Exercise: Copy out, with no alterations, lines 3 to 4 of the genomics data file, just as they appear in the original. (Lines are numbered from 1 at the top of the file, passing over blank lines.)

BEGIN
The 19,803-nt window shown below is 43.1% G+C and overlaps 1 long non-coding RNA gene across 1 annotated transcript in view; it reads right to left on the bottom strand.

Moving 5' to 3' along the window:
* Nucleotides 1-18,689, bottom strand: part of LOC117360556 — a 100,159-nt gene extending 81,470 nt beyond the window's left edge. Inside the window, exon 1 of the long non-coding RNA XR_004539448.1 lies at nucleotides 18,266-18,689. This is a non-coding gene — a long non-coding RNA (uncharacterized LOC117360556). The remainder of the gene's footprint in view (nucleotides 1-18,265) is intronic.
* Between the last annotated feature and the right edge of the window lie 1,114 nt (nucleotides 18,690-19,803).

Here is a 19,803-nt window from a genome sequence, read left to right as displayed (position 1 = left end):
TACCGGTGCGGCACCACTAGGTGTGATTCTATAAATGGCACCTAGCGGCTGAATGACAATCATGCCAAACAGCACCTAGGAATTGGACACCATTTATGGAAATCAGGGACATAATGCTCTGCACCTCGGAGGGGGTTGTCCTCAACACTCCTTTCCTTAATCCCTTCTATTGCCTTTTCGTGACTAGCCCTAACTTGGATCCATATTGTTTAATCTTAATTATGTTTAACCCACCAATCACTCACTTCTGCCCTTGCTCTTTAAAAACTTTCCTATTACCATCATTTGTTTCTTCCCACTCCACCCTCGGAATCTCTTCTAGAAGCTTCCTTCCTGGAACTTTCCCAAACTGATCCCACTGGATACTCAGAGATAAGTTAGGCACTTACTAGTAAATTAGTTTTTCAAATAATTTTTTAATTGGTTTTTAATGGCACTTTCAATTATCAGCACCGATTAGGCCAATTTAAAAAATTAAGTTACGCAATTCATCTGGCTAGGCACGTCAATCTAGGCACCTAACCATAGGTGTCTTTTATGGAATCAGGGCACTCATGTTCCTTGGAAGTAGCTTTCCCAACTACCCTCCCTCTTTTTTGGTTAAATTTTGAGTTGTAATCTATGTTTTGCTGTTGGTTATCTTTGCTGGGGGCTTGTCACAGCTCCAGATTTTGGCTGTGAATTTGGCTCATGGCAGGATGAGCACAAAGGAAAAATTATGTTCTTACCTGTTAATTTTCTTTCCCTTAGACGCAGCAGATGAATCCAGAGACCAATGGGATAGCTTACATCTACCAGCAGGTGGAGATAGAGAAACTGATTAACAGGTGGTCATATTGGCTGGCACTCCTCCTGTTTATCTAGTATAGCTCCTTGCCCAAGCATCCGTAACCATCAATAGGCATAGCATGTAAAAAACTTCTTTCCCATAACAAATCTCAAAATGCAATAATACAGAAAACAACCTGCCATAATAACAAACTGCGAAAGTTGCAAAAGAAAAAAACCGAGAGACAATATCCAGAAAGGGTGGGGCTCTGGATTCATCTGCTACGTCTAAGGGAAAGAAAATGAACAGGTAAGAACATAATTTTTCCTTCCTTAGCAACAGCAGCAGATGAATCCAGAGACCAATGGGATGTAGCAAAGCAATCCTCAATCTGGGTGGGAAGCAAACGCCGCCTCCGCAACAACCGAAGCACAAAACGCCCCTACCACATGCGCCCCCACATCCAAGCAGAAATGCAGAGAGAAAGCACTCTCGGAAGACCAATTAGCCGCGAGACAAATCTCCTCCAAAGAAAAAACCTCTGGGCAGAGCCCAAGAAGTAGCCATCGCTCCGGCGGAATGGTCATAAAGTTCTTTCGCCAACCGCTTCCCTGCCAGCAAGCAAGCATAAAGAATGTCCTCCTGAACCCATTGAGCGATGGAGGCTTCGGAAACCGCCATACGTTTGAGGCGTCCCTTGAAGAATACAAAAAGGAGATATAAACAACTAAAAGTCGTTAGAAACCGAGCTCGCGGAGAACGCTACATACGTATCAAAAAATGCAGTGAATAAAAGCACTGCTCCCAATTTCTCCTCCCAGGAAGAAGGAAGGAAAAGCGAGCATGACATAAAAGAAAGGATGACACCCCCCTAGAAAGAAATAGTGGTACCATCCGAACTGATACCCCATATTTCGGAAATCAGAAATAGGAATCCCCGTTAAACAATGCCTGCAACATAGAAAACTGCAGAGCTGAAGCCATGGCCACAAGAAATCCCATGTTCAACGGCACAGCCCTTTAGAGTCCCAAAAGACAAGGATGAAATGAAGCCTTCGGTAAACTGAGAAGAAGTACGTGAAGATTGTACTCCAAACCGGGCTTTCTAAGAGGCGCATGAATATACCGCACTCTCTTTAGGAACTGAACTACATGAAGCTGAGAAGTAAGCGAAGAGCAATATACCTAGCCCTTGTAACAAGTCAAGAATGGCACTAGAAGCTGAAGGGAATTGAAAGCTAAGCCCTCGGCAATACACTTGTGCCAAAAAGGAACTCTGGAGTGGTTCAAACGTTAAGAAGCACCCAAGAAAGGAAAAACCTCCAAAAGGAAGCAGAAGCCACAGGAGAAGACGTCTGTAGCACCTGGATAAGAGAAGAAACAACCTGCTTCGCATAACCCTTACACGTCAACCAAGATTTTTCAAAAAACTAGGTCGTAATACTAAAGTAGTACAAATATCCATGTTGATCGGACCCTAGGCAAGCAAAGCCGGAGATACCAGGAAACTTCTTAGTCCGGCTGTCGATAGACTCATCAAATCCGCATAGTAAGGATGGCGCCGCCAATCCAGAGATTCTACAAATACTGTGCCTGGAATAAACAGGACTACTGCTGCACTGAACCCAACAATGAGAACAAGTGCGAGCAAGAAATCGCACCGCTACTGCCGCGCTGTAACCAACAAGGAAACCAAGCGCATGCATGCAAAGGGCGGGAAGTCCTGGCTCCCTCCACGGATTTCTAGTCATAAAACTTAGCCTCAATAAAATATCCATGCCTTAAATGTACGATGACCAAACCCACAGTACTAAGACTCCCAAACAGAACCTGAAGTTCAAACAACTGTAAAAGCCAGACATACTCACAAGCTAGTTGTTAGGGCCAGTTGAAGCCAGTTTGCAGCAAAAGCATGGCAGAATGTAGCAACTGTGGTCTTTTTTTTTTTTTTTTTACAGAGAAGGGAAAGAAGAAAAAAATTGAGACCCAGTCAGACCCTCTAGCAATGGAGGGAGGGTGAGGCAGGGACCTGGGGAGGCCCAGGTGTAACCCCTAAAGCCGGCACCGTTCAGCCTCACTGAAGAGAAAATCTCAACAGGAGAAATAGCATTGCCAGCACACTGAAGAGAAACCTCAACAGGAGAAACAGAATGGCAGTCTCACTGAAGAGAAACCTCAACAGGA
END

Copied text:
* Nucleotides 1-18,689, bottom strand: part of LOC117360556 — a 100,159-nt gene extending 81,470 nt beyond the window's left edge. Inside the window, exon 1 of the long non-coding RNA XR_004539448.1 lies at nucleotides 18,266-18,689. This is a non-coding gene — a long non-coding RNA (uncharacterized LOC117360556). The remainder of the gene's footprint in view (nucleotides 1-18,265) is intronic.
* Between the last annotated feature and the right edge of the window lie 1,114 nt (nucleotides 18,690-19,803).